I can typically tell in the first few episodes or even minutes if I am going to like a show. But Wayward Pines is proving a difficult nut to crack. Not to say that the plot is particularly complicated, but when the best way to describe a show is "Twin Peaks meets LOST," you can pretty much guarantee there is going to be some wacky stuff going on.
Here's the official description from FOX (cue press release voice):
Based on the best-selling novel, “Pines,” by Blake Crouch, and brought to life by suspenseful storyteller M. Night Shyamalan, WAYWARD PINES is an intense, mind-bending new thriller in which nothing is what it seems. Secret Service agent ETHAN BURKE (Academy Award nominee Matt Dillon, “Crash,” “City of Ghosts”) arrives in the bucolic town of Wayward Pines, ID, on a mission to find two missing federal agents. But instead of answers, Ethan’s investigation only turns up more questions. Each step closer to the truth takes Ethan further from the life he knew, from the husband and father he was, until he must face the terrifying reality that he may never get out of Wayward Pines alive.
That's not really super specific, so here's my short version of the plot. Matt Dillon is in a car crash while investigating the disappearance of two fellow Secret Service agents. He wakes up in a hospital in Wayward Pines, Idaho, where everything is super creepy. There are hardly any phones that work, he can't find his wallet or any possessions, and everyone seems to be part of some vast conspiracy. Mostly a conspiracy against allowing him to leave. And it turns out one the agents he has been searching for (and had previously had an affair with) has been living in Wayward Pines for years...even though she just went missing a short time ago.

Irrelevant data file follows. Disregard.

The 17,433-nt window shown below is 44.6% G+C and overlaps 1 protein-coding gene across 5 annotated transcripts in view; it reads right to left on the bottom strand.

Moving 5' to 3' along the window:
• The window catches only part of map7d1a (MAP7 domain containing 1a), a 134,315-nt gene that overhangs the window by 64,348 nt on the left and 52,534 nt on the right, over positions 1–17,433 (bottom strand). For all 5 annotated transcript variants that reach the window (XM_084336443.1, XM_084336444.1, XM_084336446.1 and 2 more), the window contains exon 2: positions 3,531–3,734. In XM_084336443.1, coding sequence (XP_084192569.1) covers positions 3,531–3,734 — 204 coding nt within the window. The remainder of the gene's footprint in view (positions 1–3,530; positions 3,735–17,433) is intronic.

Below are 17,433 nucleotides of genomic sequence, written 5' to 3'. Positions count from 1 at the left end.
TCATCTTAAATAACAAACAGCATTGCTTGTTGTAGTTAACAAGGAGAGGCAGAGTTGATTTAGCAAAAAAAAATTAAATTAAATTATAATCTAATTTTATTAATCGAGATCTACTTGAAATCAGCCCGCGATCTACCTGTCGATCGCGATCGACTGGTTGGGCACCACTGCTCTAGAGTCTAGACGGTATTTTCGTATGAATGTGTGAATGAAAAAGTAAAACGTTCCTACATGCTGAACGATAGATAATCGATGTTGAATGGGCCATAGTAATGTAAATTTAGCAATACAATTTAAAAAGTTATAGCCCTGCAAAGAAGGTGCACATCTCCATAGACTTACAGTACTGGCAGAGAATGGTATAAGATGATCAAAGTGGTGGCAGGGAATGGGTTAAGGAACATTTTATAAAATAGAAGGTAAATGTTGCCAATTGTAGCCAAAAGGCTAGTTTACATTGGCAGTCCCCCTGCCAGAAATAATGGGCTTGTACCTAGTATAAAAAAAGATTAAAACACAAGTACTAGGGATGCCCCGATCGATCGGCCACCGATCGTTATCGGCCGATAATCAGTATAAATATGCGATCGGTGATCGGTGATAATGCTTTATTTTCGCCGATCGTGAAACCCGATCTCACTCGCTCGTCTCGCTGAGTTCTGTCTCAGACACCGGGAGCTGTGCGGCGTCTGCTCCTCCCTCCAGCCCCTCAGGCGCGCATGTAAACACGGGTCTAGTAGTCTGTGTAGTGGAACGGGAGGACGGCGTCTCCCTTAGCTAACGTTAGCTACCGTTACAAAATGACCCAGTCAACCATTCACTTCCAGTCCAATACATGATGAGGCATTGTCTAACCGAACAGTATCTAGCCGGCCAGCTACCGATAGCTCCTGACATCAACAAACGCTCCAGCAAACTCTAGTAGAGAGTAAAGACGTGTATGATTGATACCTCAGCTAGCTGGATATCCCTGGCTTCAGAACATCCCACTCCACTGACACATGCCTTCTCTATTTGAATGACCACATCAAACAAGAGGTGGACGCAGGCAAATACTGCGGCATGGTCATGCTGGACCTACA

Wayward Pines has the "Federal agent finds himself in a super strange small town filled with crazy people where supernatural things happen" vibe of Twin Peaks combined with the "seemingly normal people find themselves trapped in a super strange place that doesn't seem to follow the laws of physics and is part of a must deeper mystery" aspects of LOST.
Normally this kind of thing would seem like a slam dunk, but Wayward Pines meanders just enough that I'm not sure it will sustain the intrigue of the pilot. A plot twist at the end of the second episode is enough to keep me watching for now, but if episode three doesn't step up I might consider dropping it. But let's be honest--there's not a heck of a lot on TV this summer and my OCD will probably kick in so that I feel obligated to finish the season.
It certainly looks good though; everything about the show, sets, and characters works and is just slightly weird enough to be off-putting. And the performances are downright great. Props to Terrence Howard for playing the local Sheriff with just the right amount of ambiguity that I am super interested in finding out his part in the overall conspiracy. I was also really excited to see Carla Gugino in the cast as the missing-now-found Secret Service agent.
In sum, Wayward Pines has a great creepy feel that hints at a much larger mystery, but it's going to have to work to keep up the momentum established in the pilot. If you're looking for something to watch this summer, you could do a lot worse.
Wayward Pines airs on FOX Thursdays at 9:00 PM EST. You can catch up with the first two episodes on FOX's website or on Hulu.